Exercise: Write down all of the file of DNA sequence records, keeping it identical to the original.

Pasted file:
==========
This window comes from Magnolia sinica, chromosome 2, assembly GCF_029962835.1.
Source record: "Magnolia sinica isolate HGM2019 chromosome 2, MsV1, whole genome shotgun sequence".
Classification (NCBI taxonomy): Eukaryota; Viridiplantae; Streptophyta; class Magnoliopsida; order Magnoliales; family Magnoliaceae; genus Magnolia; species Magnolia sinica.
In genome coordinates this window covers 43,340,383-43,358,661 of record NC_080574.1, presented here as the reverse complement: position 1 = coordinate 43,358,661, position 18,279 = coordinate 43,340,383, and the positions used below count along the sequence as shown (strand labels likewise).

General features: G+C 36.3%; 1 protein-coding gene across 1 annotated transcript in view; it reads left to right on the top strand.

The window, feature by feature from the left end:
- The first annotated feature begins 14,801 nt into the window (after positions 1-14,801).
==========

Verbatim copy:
This window comes from Magnolia sinica, chromosome 2, assembly GCF_029962835.1.
Source record: "Magnolia sinica isolate HGM2019 chromosome 2, MsV1, whole genome shotgun sequence".
Classification (NCBI taxonomy): Eukaryota; Viridiplantae; Streptophyta; class Magnoliopsida; order Magnoliales; family Magnoliaceae; genus Magnolia; species Magnolia sinica.
In genome coordinates this window covers 43,340,383-43,358,661 of record NC_080574.1, presented here as the reverse complement: position 1 = coordinate 43,358,661, position 18,279 = coordinate 43,340,383, and the positions used below count along the sequence as shown (strand labels likewise).

General features: G+C 36.3%; 1 protein-coding gene across 1 annotated transcript in view; it reads left to right on the top strand.

The window, feature by feature from the left end:
- The first annotated feature begins 14,801 nt into the window (after positions 1-14,801).